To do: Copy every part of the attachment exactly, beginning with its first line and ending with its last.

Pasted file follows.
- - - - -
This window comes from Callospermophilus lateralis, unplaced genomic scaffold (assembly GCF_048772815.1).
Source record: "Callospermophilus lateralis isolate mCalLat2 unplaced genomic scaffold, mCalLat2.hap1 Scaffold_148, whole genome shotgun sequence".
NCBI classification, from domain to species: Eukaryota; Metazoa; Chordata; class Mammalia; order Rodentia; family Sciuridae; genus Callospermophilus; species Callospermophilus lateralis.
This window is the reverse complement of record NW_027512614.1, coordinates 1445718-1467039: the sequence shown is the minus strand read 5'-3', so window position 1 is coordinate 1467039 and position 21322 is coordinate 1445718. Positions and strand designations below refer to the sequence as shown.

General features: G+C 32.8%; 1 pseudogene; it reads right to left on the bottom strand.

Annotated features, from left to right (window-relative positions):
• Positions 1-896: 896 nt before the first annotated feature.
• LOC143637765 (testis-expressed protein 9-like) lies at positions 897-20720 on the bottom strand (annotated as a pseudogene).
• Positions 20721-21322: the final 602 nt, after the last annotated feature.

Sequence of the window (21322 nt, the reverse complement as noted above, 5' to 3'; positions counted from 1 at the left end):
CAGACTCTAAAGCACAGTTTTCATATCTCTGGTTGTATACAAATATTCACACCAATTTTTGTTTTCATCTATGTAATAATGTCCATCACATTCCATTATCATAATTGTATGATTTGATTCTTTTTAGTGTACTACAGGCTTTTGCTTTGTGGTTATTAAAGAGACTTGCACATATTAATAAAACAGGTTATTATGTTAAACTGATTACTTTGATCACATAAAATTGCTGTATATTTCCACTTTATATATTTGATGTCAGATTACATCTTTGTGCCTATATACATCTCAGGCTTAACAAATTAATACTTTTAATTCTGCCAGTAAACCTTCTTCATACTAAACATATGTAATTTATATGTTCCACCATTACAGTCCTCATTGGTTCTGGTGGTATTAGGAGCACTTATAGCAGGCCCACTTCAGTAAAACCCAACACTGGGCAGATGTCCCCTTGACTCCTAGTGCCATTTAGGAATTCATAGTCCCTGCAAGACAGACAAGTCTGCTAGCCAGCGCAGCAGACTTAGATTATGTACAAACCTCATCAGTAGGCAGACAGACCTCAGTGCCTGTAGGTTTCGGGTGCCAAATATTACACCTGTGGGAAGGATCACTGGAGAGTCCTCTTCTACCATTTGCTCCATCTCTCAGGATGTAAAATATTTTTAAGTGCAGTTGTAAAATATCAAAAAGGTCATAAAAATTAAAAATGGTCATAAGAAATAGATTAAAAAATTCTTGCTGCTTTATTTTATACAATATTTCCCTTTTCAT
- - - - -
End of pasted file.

This window comes from Callospermophilus lateralis, unplaced genomic scaffold (assembly GCF_048772815.1).
Source record: "Callospermophilus lateralis isolate mCalLat2 unplaced genomic scaffold, mCalLat2.hap1 Scaffold_148, whole genome shotgun sequence".
NCBI classification, from domain to species: Eukaryota; Metazoa; Chordata; class Mammalia; order Rodentia; family Sciuridae; genus Callospermophilus; species Callospermophilus lateralis.
This window is the reverse complement of record NW_027512614.1, coordinates 1445718-1467039: the sequence shown is the minus strand read 5'-3', so window position 1 is coordinate 1467039 and position 21322 is coordinate 1445718. Positions and strand designations below refer to the sequence as shown.

General features: G+C 32.8%; 1 pseudogene; it reads right to left on the bottom strand.

Annotated features, from left to right (window-relative positions):
• Positions 1-896: 896 nt before the first annotated feature.
• LOC143637765 (testis-expressed protein 9-like) lies at positions 897-20720 on the bottom strand (annotated as a pseudogene).
• Positions 20721-21322: the final 602 nt, after the last annotated feature.

Sequence of the window (21322 nt, the reverse complement as noted above, 5' to 3'; positions counted from 1 at the left end):
CAGACTCTAAAGCACAGTTTTCATATCTCTGGTTGTATACAAATATTCACACCAATTTTTGTTTTCATCTATGTAATAATGTCCATCACATTCCATTATCATAATTGTATGATTTGATTCTTTTTAGTGTACTACAGGCTTTTGCTTTGTGGTTATTAAAGAGACTTGCACATATTAATAAAACAGGTTATTATGTTAAACTGATTACTTTGATCACATAAAATTGCTGTATATTTCCACTTTATATATTTGATGTCAGATTACATCTTTGTGCCTATATACATCTCAGGCTTAACAAATTAATACTTTTAATTCTGCCAGTAAACCTTCTTCATACTAAACATATGTAATTTATATGTTCCACCATTACAGTCCTCATTGGTTCTGGTGGTATTAGGAGCACTTATAGCAGGCCCACTTCAGTAAAACCCAACACTGGGCAGATGTCCCCTTGACTCCTAGTGCCATTTAGGAATTCATAGTCCCTGCAAGACAGACAAGTCTGCTAGCCAGCGCAGCAGACTTAGATTATGTACAAACCTCATCAGTAGGCAGACAGACCTCAGTGCCTGTAGGTTTCGGGTGCCAAATATTACACCTGTGGGAAGGATCACTGGAGAGTCCTCTTCTACCATTTGCTCCATCTCTCAGGATGTAAAATATTTTTAAGTGCAGTTGTAAAATATCAAAAAGGTCATAAAAATTAAAAATGGTCATAAGAAATAGATTAAAAAATTCTTGCTGCTTTATTTTATACAATATTTCCCTTTTCAT